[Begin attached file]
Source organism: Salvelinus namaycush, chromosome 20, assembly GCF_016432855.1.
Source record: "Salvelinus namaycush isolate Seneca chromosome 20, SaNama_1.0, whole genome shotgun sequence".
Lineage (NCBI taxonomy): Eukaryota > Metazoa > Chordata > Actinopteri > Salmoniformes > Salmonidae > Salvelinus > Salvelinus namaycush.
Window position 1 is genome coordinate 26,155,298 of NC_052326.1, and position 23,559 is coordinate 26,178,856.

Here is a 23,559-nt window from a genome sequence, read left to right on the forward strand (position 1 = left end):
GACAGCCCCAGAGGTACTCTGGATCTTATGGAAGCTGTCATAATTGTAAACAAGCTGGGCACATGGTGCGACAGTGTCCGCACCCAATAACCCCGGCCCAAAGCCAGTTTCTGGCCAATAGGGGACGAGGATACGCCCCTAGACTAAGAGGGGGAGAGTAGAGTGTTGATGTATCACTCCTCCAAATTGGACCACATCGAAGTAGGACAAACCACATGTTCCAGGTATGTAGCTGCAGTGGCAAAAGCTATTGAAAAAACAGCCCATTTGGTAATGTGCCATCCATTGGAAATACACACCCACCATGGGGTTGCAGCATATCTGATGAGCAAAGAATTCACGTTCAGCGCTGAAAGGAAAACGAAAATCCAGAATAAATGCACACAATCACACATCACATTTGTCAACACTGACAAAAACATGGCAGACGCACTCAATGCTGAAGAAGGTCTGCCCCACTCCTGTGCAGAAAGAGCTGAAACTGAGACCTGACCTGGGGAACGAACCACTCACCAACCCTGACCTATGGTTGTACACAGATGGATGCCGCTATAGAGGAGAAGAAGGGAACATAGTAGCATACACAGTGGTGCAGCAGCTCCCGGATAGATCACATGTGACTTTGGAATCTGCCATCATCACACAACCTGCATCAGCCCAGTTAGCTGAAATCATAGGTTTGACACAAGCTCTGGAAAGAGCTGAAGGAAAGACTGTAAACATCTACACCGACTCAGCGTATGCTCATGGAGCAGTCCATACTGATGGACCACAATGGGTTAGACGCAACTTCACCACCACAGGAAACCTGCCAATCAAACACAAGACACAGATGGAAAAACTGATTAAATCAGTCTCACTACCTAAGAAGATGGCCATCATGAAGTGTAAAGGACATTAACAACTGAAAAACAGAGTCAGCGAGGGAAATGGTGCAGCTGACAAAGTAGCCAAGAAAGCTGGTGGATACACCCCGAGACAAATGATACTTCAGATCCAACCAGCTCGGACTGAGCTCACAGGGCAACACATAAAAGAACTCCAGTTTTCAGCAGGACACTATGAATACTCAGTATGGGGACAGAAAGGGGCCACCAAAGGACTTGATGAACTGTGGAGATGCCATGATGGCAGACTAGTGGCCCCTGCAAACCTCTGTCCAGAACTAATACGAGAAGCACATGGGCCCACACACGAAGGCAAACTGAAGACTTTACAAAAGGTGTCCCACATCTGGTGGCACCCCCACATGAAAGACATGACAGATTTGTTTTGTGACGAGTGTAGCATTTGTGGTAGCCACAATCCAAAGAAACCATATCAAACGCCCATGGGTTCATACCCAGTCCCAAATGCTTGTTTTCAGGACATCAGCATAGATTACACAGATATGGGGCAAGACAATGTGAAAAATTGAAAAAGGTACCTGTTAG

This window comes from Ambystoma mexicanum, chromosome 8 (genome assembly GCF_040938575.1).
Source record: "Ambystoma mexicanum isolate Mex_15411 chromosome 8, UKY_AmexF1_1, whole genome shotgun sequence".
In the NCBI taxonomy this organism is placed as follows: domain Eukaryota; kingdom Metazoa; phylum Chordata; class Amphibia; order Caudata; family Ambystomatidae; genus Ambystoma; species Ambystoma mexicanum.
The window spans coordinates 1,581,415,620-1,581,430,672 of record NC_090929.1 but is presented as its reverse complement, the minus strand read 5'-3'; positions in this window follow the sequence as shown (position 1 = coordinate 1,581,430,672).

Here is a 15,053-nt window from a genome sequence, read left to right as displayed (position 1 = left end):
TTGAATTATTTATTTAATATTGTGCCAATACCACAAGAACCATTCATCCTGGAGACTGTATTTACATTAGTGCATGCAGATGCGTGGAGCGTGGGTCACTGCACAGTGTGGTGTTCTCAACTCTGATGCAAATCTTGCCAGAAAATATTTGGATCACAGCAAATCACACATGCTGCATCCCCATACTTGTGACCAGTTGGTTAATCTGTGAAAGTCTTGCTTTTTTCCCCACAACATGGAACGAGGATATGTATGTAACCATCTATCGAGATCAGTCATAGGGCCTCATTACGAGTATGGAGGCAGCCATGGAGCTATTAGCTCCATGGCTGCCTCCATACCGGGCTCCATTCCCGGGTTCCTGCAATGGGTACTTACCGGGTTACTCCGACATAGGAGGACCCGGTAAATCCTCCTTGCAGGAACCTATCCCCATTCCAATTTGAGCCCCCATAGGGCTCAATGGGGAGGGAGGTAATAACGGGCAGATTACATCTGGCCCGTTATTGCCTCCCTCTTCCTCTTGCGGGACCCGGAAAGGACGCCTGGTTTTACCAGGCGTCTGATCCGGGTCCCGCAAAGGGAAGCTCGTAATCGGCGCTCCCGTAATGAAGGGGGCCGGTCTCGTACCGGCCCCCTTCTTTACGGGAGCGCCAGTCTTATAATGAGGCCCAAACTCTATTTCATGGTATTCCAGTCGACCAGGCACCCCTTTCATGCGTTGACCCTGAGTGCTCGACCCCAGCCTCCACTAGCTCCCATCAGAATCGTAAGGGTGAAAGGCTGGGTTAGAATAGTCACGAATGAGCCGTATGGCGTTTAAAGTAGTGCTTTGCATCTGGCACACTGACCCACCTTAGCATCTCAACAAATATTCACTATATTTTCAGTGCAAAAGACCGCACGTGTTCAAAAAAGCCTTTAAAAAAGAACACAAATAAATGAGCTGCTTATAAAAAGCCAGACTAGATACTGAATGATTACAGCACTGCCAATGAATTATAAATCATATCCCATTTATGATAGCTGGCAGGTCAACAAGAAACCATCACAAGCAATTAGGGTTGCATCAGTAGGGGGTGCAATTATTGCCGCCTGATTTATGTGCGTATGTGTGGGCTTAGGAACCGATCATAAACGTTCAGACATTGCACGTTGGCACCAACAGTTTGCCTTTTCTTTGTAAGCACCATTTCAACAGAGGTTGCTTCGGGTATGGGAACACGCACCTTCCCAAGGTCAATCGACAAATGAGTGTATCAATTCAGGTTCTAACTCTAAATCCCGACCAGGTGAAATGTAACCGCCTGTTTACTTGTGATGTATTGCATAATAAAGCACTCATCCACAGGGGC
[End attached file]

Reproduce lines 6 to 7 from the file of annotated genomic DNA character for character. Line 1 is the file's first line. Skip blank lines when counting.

GACAGCCCCAGAGGTACTCTGGATCTTATGGAAGCTGTCATAATTGTAAACAAGCTGGGCACATGGTGCGACAGTGTCCGCACCCAATAACCCCGGCCCAAAGCCAGTTTCTGGCCAATAGGGGACGAGGATACGCCCCTAGACTAAGAGGGGGAGAGTAGAGTGTTGATGTATCACTCCTCCAAATTGGACCACATCGAAGTAGGACAAACCACATGTTCCAGGTATGTAGCTGCAGTGGCAAAAGCTATTGAAAAAACAGCCCATTTGGTAATGTGCCATCCATTGGAAATACACACCCACCATGGGGTTGCAGCATATCTGATGAGCAAAGAATTCACGTTCAGCGCTGAAAGGAAAACGAAAATCCAGAATAAATGCACACAATCACACATCACATTTGTCAACACTGACAAAAACATGGCAGACGCACTCAATGCTGAAGAAGGTCTGCCCCACTCCTGTGCAGAAAGAGCTGAAACTGAGACCTGACCTGGGGAACGAACCACTCACCAACCCTGACCTATGGTTGTACACAGATGGATGCCGCTATAGAGGAGAAGAAGGGAACATAGTAGCATACACAGTGGTGCAGCAGCTCCCGGATAGATCACATGTGACTTTGGAATCTGCCATCATCACACAACCTGCATCAGCCCAGTTAGCTGAAATCATAGGTTTGACACAAGCTCTGGAAAGAGCTGAAGGAAAGACTGTAAACATCTACACCGACTCAGCGTATGCTCATGGAGCAGTCCATACTGATGGACCACAATGGGTTAGACGCAACTTCACCACCACAGGAAACCTGCCAATCAAACACAAGACACAGATGGAAAAACTGATTAAATCAGTCTCACTACCTAAGAAGATGGCCATCATGAAGTGTAAAGGACATTAACAACTGAAAAACAGAGTCAGCGAGGGAAATGGTGCAGCTGACAAAGTAGCCAAGAAAGCTGGTGGATACACCCCGAGACAAATGATACTTCAGATCCAACCAGCTCGGACTGAGCTCACAGGGCAACACATAAAAGAACTCCAGTTTTCAGCAGGACACTATGAATACTCAGTATGGGGACAGAAAGGGGCCACCAAAGGACTTGATGAACTGTGGAGATGCCATGATGGCAGACTAGTGGCCCCTGCAAACCTCTGTCCAGAACTAATACGAGAAGCACATGGGCCCACACACGAAGGCAAACTGAAGACTTTACAAAAGGTGTCCCACATCTGGTGGCACCCCCACATGAAAGACATGACAGATTTGTTTTGTGACGAGTGTAGCATTTGTGGTAGCCACAATCCAAAGAAACCATATCAAACGCCCATGGGTTCATACCCAGTCCCAAATGCTTGTTTTCAGGACATCAGCATAGATTACACAGATATGGGGCAAGACAATGTGAAAAATTGAAAAAGGTACCTGTTAG

This window comes from Ambystoma mexicanum, chromosome 8 (genome assembly GCF_040938575.1).